What do Job Seekers Think About Social Recruiting?

By Cheryl Morgan

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Recruiting paradigms have shifted in recent years, as companies take advantage of new tools and methods for finding, screening, and hiring talent. Add to this the increasing number of Millennials joining the workforce, and their "digital native" habits, and it is easy to see why social recruiting is becoming a major phenomenon.


Job seekers
?Social recruiting and mobility have revolutionised how job seekers find work.


Social Media London posted some eye-opening statistics on social recruiting as of the end of 2013, including the following:
 


Millennials in particular are drawn to social recruiting. Capterra reported in February that 73% of job seekers ages 18 through 34 found their last job through a social network, and that 30% of all Google searches (around 300 million per month) are related to employment. It's clear that job seekers like social media and believe it to be effective.
 

 

What Do Job Seekers Like About Social Recruiting?

One of the main things job seekers like about social recruiting is its natural fit with mobility. Rather than searching on job sites that may or may not be mobile-friendly, job seekers can use social recruiting on their smartphones or tablets. Job seekers also like being able to use social networks to find and evaluate companies they would like to work for. And they're turning to the free tools that social networks offer, such as Graph Search on Facebook, to search for jobs. They can easily find out whether any of their social media friends work at or have worked at certain companies by using tools like Graph Search and plugging in relevant search parameters.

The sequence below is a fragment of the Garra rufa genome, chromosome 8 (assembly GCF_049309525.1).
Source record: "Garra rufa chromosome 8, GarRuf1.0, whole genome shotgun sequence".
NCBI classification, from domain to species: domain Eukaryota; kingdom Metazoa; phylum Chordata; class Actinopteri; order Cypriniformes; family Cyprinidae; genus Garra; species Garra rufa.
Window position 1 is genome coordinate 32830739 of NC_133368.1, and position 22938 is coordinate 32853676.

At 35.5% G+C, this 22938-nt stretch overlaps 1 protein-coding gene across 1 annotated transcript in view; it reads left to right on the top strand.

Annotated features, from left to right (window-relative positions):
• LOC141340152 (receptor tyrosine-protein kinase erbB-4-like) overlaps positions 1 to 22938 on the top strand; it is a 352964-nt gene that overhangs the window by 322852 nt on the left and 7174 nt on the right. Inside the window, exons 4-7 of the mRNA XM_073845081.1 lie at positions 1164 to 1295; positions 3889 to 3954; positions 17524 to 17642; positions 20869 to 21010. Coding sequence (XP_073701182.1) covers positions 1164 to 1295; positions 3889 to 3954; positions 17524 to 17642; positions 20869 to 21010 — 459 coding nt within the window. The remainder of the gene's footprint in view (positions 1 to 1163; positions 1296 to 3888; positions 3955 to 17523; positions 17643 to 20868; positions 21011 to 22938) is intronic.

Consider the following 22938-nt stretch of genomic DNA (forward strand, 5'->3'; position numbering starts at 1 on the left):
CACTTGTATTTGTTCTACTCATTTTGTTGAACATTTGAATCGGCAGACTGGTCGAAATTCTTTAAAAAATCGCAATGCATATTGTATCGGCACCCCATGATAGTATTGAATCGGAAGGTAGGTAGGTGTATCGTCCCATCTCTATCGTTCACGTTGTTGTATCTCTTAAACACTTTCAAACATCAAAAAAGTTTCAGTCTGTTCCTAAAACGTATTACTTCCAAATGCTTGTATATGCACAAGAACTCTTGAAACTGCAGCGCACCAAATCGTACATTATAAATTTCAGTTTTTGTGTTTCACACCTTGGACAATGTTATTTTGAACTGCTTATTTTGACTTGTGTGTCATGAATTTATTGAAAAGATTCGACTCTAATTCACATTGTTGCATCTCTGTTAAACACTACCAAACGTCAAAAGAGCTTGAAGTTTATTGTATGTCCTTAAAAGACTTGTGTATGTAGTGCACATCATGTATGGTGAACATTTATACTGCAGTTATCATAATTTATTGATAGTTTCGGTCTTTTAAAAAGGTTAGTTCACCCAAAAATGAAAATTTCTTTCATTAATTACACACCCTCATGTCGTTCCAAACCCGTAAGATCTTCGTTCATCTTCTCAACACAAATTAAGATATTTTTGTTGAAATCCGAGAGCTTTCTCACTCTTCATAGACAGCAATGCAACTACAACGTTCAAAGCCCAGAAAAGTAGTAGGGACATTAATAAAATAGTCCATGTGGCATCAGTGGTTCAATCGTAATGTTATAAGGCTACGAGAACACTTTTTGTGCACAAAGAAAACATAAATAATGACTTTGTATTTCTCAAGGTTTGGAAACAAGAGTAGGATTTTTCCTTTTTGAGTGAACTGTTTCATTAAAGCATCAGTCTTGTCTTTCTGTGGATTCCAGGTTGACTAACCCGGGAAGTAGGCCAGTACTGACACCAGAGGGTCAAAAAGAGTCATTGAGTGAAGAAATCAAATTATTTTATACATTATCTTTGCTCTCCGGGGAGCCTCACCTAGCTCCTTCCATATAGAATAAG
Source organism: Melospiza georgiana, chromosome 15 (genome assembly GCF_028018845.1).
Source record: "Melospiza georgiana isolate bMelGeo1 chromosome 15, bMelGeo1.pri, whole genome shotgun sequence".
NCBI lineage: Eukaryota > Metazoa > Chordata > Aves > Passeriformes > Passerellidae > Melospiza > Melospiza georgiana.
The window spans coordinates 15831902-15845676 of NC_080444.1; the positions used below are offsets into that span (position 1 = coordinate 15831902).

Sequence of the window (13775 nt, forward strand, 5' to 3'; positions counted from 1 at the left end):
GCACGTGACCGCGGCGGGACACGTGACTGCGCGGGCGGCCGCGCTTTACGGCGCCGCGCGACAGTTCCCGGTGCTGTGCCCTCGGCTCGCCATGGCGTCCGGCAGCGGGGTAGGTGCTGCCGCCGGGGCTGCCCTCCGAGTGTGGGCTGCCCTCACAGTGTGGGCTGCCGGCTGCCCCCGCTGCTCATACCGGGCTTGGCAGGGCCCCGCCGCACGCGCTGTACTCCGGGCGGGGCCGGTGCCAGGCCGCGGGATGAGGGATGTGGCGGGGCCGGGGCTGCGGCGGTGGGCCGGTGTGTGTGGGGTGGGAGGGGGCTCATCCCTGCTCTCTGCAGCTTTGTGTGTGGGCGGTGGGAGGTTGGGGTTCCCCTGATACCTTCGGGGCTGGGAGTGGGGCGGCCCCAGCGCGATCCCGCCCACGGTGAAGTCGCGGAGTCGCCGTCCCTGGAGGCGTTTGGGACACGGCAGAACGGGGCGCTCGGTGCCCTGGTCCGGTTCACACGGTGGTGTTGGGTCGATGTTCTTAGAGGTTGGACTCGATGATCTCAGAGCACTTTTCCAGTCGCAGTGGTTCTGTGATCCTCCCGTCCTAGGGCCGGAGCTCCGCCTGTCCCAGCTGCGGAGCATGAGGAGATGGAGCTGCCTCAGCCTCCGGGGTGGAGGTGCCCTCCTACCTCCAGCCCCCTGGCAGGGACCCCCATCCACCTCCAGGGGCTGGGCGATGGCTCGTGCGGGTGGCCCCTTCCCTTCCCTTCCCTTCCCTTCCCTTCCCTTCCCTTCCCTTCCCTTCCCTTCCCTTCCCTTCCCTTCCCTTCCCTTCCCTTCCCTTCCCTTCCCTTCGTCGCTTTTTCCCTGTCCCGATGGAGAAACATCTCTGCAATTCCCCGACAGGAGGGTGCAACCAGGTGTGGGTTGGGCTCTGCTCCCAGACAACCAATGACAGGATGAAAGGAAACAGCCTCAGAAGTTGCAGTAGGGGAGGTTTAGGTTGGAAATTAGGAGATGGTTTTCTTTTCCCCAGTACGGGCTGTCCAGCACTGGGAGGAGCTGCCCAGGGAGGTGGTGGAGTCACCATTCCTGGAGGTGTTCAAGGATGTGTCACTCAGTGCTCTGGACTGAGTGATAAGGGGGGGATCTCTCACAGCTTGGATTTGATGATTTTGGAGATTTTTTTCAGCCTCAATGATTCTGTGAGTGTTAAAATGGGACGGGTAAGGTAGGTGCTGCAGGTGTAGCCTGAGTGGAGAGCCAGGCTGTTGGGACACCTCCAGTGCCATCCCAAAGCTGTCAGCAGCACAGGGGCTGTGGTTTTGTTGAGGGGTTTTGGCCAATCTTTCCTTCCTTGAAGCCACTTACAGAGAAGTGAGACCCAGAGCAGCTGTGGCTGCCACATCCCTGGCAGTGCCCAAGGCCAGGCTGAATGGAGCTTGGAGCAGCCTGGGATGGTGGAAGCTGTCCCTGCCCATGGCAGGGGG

Job seekers
Being able to vet potential employers via social media is important to job seekers.

 

Where There's Opportunity for Recruiters to Improve in Social Recruiting

Since social recruiting is new, recruiters sometimes make missteps in the process. For example, some recruiters become overly concerned about whether a resume matches work experience listed on a job seeker's LinkedIn or other social profile. This is really only a problem if a job seeker is deliberately lying about their experience, and shouldn't automatically disqualify an otherwise promising candidate.

Another place for improvement in social recruiting tactics is in the social recruiting posts themselves, which are part of a very crowded space where there is significant competition to be noticed. Boring posts can easily become lost in a sea of Tweets, and they're not likely to help employers grow and extend their social networks. 

A third important opportunity for improvement for recruiters is in mobility. Job seekers spend more time on mobile devices. If recruiters or employers simply share a social media link to a job posting, and that link doesn't go to a mobile-friendly site, those seeking jobs on social media won't bother waiting for slow loads or pages that must be pinched or zoomed.

 

Conclusion

Social recruiting is an exciting development for employers, recruiters, consultants, and job seekers, because it unlocks important information that was harder to access before. Job seekers love the convenience, mobility, and access to information about potential employers. But success in social recruiting requires expertise, commitment, and consistency. Thinking of social platforms as free job advertising platforms is short-sighted. Those who use social recruiting - whether from the point of view of a recruiter or a job seeker - have to learn what works and what doesn't, and must be willing to invest time to make it work. 

Social-Hire is the leading social media marketing agency focusing on the recruitment and careers sector, and we know social recruiting from the point of view of the recruiter and the job seeker. If you would like to learn more about making social recruiting work, we invite you to attend one of our monthly webinars on the topic of building your recruitment brand on social media.

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